It's an interesting experiment, but the author's conclusion cannot possibly follow from the results of it.your conclusion: that the second experiment disproves the theory that thinking outside the box is useful in solving problems, is itself a fallacy.
Overnight, it seemed that creativity gurus everywhere were teaching managers how to think outside the box.
Management consultants in the 1970s and 1980s even used this puzzle when making sales pitches to prospective clients.
In other words, the “trick” was revealed in advance.
Would you like to guess the percentage of the participants in the second group who solved the puzzle correctly?
They are much more common than you probably think.*From Inside the Box: A Proven System of Creativity for Breakthrough Results Copyright 2014 Drew Boyd There are many theories of creativity.
What the latest experiment proves is not that creativity lacks any association to thinking outside-the-box, but that such is not conditioned by acquired knowledge, i.e., environmental concerns.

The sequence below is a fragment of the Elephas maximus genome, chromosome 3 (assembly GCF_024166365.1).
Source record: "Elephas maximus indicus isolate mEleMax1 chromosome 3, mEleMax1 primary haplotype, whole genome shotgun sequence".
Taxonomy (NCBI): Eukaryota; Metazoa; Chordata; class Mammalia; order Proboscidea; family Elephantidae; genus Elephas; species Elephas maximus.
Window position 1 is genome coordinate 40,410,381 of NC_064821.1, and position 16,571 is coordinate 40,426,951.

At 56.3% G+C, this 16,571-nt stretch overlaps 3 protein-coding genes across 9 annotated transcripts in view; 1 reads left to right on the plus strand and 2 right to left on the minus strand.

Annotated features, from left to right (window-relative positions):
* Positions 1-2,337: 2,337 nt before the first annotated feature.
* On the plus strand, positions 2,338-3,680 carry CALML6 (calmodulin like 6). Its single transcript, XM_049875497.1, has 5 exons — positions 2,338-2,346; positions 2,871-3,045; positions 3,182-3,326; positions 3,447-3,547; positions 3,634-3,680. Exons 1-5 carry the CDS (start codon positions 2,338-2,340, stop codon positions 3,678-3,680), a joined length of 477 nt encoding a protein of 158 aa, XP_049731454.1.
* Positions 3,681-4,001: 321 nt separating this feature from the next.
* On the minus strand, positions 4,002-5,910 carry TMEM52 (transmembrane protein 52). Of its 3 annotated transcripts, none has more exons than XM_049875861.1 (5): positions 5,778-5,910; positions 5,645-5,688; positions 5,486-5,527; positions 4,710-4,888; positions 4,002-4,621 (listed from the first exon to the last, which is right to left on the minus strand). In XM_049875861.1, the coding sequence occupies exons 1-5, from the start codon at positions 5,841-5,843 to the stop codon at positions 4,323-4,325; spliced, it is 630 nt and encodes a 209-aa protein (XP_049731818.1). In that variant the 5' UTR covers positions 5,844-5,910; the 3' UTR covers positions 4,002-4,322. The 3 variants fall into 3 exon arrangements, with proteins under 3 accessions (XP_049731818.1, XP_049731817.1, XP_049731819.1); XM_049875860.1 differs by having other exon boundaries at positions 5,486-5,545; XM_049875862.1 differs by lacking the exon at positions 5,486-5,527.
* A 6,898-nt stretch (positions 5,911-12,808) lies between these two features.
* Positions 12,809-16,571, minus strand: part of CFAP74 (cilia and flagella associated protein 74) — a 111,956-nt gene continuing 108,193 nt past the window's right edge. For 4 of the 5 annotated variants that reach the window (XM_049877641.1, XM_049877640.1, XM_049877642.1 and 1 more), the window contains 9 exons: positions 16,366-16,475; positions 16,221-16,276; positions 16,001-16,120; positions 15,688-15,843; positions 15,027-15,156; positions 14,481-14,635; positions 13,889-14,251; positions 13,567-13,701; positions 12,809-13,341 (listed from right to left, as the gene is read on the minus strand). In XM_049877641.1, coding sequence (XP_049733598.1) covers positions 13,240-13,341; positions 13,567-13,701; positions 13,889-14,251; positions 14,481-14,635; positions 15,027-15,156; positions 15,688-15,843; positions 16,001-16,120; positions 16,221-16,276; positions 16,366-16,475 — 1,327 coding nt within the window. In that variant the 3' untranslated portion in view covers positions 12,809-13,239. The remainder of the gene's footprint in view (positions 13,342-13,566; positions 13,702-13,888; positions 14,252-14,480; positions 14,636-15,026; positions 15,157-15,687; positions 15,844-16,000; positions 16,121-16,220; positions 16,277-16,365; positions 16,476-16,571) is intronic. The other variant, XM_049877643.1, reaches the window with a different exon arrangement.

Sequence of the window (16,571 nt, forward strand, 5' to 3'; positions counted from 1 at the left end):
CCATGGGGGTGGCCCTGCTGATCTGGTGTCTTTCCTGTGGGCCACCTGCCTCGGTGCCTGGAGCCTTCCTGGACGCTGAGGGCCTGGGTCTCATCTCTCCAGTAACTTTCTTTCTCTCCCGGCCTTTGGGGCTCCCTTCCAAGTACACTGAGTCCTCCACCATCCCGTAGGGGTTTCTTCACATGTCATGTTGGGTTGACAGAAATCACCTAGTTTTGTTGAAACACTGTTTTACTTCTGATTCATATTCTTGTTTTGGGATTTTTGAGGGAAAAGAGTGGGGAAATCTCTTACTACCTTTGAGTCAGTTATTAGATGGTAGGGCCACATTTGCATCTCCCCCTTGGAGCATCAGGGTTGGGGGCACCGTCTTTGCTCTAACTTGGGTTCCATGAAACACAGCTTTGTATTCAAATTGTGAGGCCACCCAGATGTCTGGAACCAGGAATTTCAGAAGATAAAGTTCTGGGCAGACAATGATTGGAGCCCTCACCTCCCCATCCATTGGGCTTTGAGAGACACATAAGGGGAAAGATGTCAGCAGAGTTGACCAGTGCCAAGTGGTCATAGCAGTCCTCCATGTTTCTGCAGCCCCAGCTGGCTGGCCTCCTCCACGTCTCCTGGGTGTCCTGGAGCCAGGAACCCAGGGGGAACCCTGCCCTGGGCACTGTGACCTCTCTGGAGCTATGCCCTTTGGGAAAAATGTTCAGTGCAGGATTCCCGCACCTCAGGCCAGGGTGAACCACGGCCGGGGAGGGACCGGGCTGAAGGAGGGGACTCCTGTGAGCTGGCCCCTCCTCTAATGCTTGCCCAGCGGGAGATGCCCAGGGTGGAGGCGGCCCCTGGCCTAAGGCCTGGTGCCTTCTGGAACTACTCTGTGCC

There seemed to be no end to the insights that could be offered under the banner of thinking outside the box.
Speakers, trainers, training program developers, organizational consultants, and university professors all had much to say about the vast benefits of outside-the-box thinking.
For example, there have been some theories such as those of Schopenhauer (see his remarks about Genius) and Freud (see his remarks about Sublimation) that propose creativity is something more like a capacity provided by nature rather than one acquired or learned from the environment.
Rather than disproving the myth, in other words, the experiment might instead offer evidence that creativity is an ability that one is born with, or born lacking, hence why information from the environment didn't impact the results at all.